DARPA Wants to Start Testing Autonomous Flight in Black Hawk Helicopters

The government's Defense Advanced Research Projects Agency (DARPA) will begin testing its latest autonomous flight system in Black Hawk helicopters next year. The Aircrew Labor In-Cockpit Automation System (ALIAS) was successfully tested in a S-76B commercial helicopter in Virginia last month, and as a result, engineers are now starting to integrate the system into one of the Army's most recognized aircrafts.

The test flight took place in Fort Eustis in mid-October, with Lieutenant Colonel Carl Ott, chief of Flight Test for the U.S. Army Aviation and Missile Research, Development and Engineering Center's Aviation Development Directorate carrying out maneuvers using the ALIAS system. He operated the helicopter using a tablet and "control interceptors."

Over the course of an hour, Ott conducted a series of realistic tasks, such as low-level terrain flight, a confined area take-off, landing zone selection and obstacle avoidance. Before the test flight, he had practiced with the ALIAS simulator so he could rehearse the maneuvers.

He said autonomous systems are becoming increasingly prevalent and in the future will likely be able to take on the role traditionally performed by a co-pilot. "The Army refers to this as Mission Adaptive Autonomy. It's there when the pilot needs the aircraft to fly itself and keep it free of obstacles, so the pilot can focus on more of the mission commander type role. But the pilot is able to interact with the system to re-suggest, re-route or re-plan on the fly," he said in a statement.

black hawk
File photo: A Black Hawk helicopter. iStock

Graham Drozeski, the DARPA program manager for ALIAS, said the technology will reduce the cognitive burden placed on army pilots, allowing them to execute missions more effectively.

"Hovering in adverse winds is a task that consumes a human pilot's attention, but automated flight control achieves 'rock steady' precision," he said. "Really, we want the pilot's eyes and mind on the fight rather than holding an altitude. That's the core focus of ALIAS: bringing the latest advances from unmanned aircraft into a piloted aircraft through an interface that provides fluid interaction with the autonomous capabilities."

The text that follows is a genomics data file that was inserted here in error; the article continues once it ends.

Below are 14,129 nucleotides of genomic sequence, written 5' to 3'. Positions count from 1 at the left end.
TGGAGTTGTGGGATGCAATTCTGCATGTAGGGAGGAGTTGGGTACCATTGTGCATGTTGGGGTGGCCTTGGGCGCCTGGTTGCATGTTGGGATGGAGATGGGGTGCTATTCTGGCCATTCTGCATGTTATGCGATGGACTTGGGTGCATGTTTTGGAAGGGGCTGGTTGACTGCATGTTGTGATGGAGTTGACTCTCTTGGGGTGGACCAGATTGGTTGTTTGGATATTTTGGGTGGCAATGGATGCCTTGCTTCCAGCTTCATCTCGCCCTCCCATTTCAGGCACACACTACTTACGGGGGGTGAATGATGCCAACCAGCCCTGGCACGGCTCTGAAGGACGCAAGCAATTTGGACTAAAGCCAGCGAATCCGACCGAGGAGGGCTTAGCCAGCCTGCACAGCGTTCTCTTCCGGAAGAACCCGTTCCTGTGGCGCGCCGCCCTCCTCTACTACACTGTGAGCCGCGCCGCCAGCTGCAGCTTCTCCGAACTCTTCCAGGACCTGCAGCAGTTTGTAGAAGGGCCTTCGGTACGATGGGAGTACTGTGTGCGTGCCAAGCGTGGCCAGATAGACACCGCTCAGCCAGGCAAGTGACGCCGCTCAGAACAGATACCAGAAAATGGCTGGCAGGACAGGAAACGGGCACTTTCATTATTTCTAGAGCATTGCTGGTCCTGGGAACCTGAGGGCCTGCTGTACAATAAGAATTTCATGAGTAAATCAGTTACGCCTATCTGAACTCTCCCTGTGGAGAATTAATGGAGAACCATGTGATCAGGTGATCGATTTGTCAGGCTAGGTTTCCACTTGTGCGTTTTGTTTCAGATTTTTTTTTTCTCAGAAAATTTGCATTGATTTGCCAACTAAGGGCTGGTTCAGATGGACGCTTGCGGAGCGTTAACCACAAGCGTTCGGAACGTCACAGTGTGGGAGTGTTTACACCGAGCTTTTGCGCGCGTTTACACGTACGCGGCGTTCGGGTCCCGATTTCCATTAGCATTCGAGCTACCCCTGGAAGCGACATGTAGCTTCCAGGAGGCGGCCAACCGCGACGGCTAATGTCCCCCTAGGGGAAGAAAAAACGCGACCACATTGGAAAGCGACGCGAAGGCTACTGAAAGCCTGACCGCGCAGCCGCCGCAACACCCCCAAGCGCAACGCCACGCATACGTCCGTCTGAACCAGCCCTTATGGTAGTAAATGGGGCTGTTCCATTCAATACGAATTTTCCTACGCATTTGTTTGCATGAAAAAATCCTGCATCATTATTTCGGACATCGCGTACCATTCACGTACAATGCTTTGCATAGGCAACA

The ALIAS system has now moved into its third phase of development, and engineers are integrating it into a UH-60 Black Hawk. They plan to test it in 2019. "We've chosen the Black Hawk as the platform we want to demonstrate full integration of ALIAS-type capabilities—all the circuit breakers and switches and instruments in the aircraft, so that the capability ALIAS provides to a crew member is really like a co-pilot," Drozeski said.

The prospect of autonomous vehicles being used for military purposes is not new—last year the Army demonstrated a range of vehicles including a self-driving Humvee with an automated machine gun. According to the Army Times, using autonomous vehicles allows commanders and soldiers to be more effective during high risk operations.

Commenting on the DARPA test flight, Ingvild Bode and Hendrik Huelss, University of Kent scientists who have published research into autonomous weapons systems, said that while ALIAS is limited in its capabilities, it highights the way this technology is moving forward: "Even though ALIAS remains relatively 'stupid' from the viewpoint of AI and compared to the cognitive abilities of humans, it demonstrates that the trend to develop, test, and deploy autonomous features in weapons platforms is accelerating," they told Newsweek.

"As research in AI for military purposes advances, human oversight increasingly diminishes. Reliance on electronically processed and presented data is not only an operational problem because humans have to trust machines, but it also represents major normative concerns in warfare. Even supporting systems such as ALIAS can impede the human ability to exert meaningful human control to a degree that such control may become obsolete. These questions need answering in the form of a comprehensive societal debate on what kind of rules and norms should govern autonomous features in weapons systems. Introducing systems such as ALIAS are part of a process in which human control is gradually lost."

This story has been updated to include quotes from Ingvild Bode and Hendrik Huelss.